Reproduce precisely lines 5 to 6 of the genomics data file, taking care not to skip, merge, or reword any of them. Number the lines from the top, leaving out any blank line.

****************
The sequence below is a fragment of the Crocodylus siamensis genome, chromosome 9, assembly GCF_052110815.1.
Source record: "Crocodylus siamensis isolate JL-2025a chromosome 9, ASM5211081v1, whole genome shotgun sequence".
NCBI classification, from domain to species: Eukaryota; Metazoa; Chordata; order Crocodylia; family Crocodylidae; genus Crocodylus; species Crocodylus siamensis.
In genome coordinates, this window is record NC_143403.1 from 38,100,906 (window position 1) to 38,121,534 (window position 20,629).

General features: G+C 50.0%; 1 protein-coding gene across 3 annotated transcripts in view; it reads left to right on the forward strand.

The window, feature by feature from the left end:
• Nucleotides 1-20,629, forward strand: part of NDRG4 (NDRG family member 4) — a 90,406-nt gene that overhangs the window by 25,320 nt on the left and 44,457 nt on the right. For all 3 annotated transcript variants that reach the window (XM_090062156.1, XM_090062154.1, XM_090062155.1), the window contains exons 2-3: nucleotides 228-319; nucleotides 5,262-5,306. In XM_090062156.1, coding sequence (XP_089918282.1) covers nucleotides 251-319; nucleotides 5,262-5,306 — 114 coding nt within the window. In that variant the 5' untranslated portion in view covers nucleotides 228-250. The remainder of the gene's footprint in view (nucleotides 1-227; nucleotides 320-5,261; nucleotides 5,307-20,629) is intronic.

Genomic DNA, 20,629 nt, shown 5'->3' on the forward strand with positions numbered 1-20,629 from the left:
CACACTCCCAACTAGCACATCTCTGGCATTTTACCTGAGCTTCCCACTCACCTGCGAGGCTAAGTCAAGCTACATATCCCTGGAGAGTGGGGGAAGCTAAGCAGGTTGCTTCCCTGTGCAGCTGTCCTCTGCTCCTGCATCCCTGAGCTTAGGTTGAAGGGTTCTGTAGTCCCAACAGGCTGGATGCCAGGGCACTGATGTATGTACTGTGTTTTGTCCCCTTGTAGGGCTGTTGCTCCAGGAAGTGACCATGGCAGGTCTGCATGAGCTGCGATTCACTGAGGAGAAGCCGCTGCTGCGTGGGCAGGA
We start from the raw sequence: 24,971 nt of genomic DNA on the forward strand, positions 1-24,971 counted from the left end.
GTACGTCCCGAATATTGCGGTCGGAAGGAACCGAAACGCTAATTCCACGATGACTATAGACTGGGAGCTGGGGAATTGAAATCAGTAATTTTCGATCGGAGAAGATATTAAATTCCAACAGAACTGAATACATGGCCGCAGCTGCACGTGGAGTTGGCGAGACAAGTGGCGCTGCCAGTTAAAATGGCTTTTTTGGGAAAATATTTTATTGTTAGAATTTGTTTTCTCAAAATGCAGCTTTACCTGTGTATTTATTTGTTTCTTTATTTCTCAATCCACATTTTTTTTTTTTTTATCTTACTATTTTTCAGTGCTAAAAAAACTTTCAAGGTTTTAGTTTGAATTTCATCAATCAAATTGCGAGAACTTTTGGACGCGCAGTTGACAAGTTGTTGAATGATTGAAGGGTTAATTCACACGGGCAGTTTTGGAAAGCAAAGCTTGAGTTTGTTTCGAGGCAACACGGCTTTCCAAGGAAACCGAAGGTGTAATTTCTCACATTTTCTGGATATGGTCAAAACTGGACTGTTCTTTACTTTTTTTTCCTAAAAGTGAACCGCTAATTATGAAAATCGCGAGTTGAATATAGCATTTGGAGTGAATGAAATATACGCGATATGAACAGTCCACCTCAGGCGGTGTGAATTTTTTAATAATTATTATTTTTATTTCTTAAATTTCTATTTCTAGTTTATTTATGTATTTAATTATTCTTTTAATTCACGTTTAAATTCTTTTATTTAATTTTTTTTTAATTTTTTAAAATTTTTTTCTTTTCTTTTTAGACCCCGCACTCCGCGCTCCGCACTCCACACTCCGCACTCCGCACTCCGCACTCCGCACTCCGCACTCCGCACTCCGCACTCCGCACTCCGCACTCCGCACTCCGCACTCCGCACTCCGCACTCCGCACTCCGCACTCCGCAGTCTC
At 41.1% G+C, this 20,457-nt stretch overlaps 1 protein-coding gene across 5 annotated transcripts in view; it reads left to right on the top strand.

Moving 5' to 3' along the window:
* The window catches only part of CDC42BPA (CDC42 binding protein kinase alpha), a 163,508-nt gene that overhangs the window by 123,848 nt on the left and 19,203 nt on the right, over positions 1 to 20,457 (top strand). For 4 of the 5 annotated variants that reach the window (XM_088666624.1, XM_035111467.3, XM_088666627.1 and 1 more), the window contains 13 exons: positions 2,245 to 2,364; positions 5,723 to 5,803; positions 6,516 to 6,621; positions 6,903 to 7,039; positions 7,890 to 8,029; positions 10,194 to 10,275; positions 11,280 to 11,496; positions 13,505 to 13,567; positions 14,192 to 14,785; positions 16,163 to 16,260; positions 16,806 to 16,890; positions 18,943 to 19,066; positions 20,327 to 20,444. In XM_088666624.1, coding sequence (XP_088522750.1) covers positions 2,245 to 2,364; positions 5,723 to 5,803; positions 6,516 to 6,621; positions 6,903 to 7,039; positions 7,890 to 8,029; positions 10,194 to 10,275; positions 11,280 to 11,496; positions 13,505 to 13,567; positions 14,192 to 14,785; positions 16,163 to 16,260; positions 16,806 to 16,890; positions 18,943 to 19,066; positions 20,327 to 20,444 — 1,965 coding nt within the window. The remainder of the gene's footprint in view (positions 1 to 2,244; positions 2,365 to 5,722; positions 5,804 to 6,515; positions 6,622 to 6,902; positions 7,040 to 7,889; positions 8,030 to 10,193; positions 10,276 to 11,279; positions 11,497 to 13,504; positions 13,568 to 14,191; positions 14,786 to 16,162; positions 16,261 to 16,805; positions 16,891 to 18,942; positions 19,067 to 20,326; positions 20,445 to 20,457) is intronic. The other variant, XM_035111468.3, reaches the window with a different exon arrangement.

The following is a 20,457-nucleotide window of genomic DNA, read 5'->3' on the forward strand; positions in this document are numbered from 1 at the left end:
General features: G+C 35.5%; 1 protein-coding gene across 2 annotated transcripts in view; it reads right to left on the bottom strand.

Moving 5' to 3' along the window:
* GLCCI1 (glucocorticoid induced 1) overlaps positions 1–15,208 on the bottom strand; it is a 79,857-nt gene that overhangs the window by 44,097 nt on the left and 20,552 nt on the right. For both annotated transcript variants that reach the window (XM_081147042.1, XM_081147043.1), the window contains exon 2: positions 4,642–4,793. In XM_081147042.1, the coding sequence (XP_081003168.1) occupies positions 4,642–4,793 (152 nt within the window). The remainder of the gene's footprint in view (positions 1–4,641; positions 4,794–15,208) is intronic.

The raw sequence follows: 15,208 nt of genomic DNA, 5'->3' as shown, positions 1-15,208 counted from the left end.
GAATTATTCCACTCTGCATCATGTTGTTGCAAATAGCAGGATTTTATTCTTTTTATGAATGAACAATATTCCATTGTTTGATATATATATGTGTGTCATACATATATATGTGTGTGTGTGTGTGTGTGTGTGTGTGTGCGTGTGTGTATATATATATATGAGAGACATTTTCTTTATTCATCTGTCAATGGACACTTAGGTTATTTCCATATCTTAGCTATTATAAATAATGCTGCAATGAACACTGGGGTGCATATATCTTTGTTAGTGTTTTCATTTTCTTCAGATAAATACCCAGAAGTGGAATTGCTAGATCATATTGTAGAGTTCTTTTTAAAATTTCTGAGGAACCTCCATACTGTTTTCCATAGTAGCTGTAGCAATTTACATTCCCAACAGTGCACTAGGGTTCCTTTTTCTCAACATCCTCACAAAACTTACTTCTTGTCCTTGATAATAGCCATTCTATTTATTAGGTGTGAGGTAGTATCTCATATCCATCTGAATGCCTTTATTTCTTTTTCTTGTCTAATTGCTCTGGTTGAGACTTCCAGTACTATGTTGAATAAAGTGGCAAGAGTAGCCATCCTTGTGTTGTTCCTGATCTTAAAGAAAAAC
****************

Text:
General features: G+C 50.0%; 1 protein-coding gene across 3 annotated transcripts in view; it reads left to right on the forward strand.

The window, feature by feature from the left end: